On January 29, 2019, the First Department issued a decision in Trustees of Columbia Univ. in the City of N.Y. v. D’Agostino Supermarkets, Inc., 2019 NY Slip Op. 00551, holding a liquidated damages clause to be an unenforceable penalty, explaining:
We find that the damages at the time of the Surrender Agreement were ascertainable. Columbia’s attempt to enforce the liquidated damages provision sought to secure performance by threat of a large payment rather than to provide a reasonable assessment of probable damages.
We also find that the liquidated damages provision is unenforceable as unreasonable and confiscatory, since it would result in an award 7½ times the amount that Columbia would have received if the Surrender Agreement had been fully performed.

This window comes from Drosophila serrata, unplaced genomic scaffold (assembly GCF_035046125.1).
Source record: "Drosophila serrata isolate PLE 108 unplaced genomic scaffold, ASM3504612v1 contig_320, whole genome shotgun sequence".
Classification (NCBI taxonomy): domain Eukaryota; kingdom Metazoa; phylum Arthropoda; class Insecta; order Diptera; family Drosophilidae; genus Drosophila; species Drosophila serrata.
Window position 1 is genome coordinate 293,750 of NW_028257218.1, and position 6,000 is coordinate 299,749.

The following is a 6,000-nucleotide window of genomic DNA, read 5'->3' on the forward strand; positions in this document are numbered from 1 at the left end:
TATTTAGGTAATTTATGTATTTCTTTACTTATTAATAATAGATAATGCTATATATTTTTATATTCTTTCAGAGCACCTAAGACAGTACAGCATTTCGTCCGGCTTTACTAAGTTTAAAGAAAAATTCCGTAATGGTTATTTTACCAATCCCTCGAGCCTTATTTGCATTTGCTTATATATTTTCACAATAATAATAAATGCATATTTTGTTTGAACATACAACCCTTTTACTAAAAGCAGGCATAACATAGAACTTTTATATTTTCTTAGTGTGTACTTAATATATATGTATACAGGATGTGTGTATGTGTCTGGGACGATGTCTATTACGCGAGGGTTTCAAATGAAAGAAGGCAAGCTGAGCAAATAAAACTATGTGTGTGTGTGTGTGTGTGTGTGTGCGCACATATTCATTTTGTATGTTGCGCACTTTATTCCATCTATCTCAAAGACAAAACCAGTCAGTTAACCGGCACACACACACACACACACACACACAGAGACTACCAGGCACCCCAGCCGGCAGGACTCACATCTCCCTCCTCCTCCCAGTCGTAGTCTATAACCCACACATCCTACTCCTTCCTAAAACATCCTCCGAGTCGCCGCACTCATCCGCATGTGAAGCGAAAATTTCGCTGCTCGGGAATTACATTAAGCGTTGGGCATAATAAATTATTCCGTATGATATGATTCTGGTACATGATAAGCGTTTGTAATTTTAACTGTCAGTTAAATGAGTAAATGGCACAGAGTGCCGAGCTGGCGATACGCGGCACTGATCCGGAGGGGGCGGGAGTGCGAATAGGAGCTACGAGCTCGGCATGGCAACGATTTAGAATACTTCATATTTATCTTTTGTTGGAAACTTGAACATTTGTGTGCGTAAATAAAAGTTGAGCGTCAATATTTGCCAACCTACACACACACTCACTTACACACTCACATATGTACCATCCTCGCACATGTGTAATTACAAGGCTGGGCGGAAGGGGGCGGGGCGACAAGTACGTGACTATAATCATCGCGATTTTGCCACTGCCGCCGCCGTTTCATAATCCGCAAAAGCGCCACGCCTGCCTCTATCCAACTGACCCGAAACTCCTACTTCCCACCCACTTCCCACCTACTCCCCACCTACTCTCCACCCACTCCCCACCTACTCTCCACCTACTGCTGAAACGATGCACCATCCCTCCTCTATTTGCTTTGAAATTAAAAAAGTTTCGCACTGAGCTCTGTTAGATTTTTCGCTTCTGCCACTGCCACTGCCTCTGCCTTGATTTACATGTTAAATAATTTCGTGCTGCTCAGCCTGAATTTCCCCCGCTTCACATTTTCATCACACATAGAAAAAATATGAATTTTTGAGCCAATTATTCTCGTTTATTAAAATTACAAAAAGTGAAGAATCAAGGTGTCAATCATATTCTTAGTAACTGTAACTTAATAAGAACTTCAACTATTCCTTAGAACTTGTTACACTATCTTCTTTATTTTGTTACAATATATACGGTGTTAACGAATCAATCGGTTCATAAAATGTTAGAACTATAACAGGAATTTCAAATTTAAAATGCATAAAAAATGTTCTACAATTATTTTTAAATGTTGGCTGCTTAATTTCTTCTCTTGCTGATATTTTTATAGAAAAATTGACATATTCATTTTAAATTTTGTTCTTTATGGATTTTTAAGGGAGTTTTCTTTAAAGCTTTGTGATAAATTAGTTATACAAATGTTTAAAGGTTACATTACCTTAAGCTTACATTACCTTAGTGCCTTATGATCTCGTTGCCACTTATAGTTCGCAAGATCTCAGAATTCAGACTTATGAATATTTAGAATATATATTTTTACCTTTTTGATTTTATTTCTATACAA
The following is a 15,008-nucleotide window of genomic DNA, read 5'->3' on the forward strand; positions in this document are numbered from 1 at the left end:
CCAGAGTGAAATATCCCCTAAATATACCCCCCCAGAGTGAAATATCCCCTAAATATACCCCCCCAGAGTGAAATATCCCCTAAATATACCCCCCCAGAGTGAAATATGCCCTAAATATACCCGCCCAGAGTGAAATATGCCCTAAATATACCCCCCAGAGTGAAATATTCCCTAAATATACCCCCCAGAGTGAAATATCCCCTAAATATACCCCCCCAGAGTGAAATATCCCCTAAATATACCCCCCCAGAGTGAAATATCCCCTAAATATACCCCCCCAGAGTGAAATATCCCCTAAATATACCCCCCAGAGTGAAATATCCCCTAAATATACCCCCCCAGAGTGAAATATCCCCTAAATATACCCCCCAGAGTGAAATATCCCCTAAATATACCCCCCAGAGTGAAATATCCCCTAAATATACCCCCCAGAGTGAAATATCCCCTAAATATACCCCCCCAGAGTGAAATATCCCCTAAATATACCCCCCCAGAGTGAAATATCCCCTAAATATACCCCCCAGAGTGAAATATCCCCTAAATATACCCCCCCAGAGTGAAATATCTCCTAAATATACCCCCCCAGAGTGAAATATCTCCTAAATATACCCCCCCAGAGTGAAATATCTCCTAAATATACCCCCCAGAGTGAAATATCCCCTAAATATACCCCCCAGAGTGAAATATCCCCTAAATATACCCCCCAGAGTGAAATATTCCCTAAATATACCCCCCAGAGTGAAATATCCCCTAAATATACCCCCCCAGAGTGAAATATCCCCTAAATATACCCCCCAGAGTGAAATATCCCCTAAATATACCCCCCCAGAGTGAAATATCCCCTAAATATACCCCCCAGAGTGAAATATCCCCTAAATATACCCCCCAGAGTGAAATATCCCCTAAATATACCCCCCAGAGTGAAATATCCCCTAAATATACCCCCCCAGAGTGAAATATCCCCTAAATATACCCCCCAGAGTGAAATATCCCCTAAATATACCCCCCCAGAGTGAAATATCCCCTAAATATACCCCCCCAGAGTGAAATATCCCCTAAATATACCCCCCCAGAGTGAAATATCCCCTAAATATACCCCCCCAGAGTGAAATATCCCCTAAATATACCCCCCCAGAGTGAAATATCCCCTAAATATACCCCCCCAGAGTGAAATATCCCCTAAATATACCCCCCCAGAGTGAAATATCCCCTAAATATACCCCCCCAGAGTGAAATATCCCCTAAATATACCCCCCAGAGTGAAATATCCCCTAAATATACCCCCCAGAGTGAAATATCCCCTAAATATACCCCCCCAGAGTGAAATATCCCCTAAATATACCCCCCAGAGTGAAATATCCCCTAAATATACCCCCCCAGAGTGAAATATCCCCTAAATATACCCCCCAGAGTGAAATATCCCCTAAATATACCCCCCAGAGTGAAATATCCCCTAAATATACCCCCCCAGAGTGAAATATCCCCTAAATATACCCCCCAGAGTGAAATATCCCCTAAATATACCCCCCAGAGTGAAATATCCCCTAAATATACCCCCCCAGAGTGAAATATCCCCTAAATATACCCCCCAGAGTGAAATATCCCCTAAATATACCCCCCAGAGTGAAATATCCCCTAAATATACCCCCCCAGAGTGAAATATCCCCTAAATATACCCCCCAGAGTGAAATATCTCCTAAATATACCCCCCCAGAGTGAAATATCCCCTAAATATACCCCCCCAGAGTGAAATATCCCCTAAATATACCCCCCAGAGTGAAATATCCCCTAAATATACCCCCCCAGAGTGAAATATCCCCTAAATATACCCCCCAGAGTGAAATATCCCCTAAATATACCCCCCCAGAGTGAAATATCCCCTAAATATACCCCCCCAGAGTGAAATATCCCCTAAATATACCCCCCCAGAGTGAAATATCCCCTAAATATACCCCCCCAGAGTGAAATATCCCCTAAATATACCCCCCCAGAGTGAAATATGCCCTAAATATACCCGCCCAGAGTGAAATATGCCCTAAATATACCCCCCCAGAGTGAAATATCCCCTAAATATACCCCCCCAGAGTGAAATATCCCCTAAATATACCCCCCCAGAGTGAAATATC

(Internal quotations and citations omitted).
A key element in commercial litigation is proving damages. As this decision shows, agreeing beforehand on the damages that will result from a breach of contract does not always result in an enforceable agreement. Contact Schlam Stone & Dolan partner John Lundin at email@example.com if you or a client have questions regarding proving damages.
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